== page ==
Volunteers come Forward! - UK - 58 min - 2011
Languages: English/Russian - Subtitles: English
Moscow, USSR 1986
Soviet Prime Minister Nikolai Ivanovich Ryzkhov is informed that an accident has occurred at the Chernobyl Nuclear Power Station in Ukraine. Urgent actions are required to contain and monitor the disaster.
Ukraine, USSR 1986
Three days later many men were dispatched from Kiev to Chernobyl to take part in an operation of nuclear containment of gigantic proportions. Five men with little in common were enlisted into a special battalion, where orders were unwritten and names were unlisted.
The mission was secret. Battalion 731 operated in the shadow of the system, like a group of ghosts. Their mission was not recorded but their sacrifice will secure them the status of heroes of the Soviet Union, or so they thought.
As the 20th anniversary of the nuclear disaster approached, we met Nikolai Fedetovich Bossoy, 64 at the time. Becoming a hero of the Soviet Union was no longer his focus. His concern was the uncertainty that bound the veterans of his battalion and the awareness that radiation had shortened and in many cases prematurely terminated their lives.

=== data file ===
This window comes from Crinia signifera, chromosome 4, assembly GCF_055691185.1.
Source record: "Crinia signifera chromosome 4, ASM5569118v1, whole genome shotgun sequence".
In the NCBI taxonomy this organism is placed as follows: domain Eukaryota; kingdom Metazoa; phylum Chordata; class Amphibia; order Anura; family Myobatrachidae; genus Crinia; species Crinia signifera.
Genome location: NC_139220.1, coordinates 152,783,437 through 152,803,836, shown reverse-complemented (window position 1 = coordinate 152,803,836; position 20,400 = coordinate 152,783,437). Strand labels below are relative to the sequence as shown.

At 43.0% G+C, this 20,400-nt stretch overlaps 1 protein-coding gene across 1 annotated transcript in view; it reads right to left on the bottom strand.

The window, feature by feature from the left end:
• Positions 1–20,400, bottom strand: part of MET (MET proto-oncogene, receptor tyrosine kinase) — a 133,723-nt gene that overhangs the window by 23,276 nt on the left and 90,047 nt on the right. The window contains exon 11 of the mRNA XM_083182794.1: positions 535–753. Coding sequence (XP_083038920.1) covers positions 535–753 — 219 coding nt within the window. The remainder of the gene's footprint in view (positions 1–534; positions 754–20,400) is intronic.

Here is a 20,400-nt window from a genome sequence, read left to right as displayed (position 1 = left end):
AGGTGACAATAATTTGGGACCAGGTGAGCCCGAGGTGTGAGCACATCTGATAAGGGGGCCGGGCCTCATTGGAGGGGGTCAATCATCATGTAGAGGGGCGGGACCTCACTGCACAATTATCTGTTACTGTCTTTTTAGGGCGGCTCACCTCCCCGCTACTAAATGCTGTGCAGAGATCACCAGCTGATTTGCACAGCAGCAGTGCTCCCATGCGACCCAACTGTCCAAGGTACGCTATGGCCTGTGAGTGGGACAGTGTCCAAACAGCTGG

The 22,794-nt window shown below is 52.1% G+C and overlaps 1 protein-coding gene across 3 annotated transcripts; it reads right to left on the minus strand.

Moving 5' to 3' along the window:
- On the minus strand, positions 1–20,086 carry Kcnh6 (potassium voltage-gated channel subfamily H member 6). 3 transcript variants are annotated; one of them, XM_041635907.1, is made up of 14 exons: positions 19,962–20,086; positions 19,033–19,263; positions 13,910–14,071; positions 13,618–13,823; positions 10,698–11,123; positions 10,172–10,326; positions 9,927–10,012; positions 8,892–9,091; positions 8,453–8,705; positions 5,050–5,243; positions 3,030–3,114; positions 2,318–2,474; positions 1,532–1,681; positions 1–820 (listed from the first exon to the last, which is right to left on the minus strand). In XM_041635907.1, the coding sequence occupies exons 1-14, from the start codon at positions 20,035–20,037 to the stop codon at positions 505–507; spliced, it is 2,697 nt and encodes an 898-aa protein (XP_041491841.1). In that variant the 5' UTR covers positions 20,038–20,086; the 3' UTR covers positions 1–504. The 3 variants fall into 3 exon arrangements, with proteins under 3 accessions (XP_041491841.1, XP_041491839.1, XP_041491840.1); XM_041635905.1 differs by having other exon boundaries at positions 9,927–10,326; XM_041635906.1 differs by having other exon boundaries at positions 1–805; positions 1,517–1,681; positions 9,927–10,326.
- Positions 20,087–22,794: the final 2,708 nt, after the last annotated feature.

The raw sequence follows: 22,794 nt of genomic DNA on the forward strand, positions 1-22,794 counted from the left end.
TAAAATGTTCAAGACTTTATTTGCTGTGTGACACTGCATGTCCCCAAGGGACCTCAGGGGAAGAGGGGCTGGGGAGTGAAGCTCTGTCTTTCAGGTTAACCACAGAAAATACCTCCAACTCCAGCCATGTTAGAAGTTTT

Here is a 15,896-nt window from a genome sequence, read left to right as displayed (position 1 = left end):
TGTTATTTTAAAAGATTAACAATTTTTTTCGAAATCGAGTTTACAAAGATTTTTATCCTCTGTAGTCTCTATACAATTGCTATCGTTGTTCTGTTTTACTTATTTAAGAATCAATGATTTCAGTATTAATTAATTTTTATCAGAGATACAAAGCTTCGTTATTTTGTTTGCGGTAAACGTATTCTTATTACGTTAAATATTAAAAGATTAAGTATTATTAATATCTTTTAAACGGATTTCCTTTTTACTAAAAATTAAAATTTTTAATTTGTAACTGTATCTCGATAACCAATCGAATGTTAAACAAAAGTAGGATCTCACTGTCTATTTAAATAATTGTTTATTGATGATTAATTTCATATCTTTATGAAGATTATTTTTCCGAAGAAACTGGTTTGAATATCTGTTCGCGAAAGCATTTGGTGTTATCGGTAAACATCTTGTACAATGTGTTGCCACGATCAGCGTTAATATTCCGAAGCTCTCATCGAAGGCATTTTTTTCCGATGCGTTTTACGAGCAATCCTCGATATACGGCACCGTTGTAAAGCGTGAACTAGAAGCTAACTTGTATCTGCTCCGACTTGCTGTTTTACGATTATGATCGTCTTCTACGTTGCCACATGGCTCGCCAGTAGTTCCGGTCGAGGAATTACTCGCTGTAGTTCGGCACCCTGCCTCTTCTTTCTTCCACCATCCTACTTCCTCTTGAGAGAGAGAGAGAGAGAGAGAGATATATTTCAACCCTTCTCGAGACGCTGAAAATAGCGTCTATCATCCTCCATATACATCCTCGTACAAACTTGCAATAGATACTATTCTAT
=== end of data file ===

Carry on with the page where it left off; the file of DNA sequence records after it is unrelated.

While me and my men were fighting in the Chernobyl inferno, he was drinking tea in his dacha’, claims Nikolai Bosoy of Prime Minister Nikolai Ryzkhov.
Over the next four years, we met Anatoly Kifa, Nikolai Bondar, Alexander Kumarinez and Vladimir Reznick. All served under Nikolai Bosoy’s command and subsequently saw their path of glory shattered by the reality of the new Ukrainian government: crippled by years of propaganda and socialism and unable to recognise an event lost in the memory of a country – the Soviet Union – that no longer existed.
This is the story of 731st Special Battalion and its members. Together, they fought an invisible enemy that left a legacy of death disease and terrible uncertainty in its wake. It is a tale of unanswered prayers and bureaucratic red tape; a narrative where details are impossible to pin down and contradictions outnumber facts. This is the portrait of a lost generation trapped between two worlds; an untold tragedy of the worst nuclear disaster since the Second World War.